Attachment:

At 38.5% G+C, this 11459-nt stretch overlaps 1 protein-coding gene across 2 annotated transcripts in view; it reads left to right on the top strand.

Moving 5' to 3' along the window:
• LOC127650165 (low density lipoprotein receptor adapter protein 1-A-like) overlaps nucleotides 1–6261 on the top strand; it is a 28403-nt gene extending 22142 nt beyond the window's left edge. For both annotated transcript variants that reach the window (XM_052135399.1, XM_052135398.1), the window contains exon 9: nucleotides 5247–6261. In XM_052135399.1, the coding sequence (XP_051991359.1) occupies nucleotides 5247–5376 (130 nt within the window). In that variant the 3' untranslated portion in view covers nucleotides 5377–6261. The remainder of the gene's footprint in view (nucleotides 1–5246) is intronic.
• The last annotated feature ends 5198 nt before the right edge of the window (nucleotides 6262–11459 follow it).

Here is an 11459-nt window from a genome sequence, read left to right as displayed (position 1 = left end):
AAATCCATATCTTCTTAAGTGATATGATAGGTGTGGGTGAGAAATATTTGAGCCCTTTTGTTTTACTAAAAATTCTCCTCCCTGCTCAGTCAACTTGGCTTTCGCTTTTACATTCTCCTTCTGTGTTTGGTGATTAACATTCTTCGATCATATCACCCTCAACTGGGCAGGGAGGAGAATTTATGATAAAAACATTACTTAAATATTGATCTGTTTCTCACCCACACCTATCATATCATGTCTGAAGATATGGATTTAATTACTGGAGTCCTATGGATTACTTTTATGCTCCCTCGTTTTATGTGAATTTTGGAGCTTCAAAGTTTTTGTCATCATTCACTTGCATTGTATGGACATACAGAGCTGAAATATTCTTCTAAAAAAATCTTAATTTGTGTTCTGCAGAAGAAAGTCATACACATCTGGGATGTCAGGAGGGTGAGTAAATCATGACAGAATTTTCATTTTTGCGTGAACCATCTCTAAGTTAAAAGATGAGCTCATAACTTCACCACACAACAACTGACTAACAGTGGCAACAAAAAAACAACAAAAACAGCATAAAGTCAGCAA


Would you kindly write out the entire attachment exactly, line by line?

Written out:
At 38.5% G+C, this 11459-nt stretch overlaps 1 protein-coding gene across 2 annotated transcripts in view; it reads left to right on the top strand.

Moving 5' to 3' along the window:
• LOC127650165 (low density lipoprotein receptor adapter protein 1-A-like) overlaps nucleotides 1–6261 on the top strand; it is a 28403-nt gene extending 22142 nt beyond the window's left edge. For both annotated transcript variants that reach the window (XM_052135399.1, XM_052135398.1), the window contains exon 9: nucleotides 5247–6261. In XM_052135399.1, the coding sequence (XP_051991359.1) occupies nucleotides 5247–5376 (130 nt within the window). In that variant the 3' untranslated portion in view covers nucleotides 5377–6261. The remainder of the gene's footprint in view (nucleotides 1–5246) is intronic.
• The last annotated feature ends 5198 nt before the right edge of the window (nucleotides 6262–11459 follow it).

Here is an 11459-nt window from a genome sequence, read left to right as displayed (position 1 = left end):
AAATCCATATCTTCTTAAGTGATATGATAGGTGTGGGTGAGAAATATTTGAGCCCTTTTGTTTTACTAAAAATTCTCCTCCCTGCTCAGTCAACTTGGCTTTCGCTTTTACATTCTCCTTCTGTGTTTGGTGATTAACATTCTTCGATCATATCACCCTCAACTGGGCAGGGAGGAGAATTTATGATAAAAACATTACTTAAATATTGATCTGTTTCTCACCCACACCTATCATATCATGTCTGAAGATATGGATTTAATTACTGGAGTCCTATGGATTACTTTTATGCTCCCTCGTTTTATGTGAATTTTGGAGCTTCAAAGTTTTTGTCATCATTCACTTGCATTGTATGGACATACAGAGCTGAAATATTCTTCTAAAAAAATCTTAATTTGTGTTCTGCAGAAGAAAGTCATACACATCTGGGATGTCAGGAGGGTGAGTAAATCATGACAGAATTTTCATTTTTGCGTGAACCATCTCTAAGTTAAAAGATGAGCTCATAACTTCACCACACAACAACTGACTAACAGTGGCAACAAAAAAACAACAAAAACAGCATAAAGTCAGCAA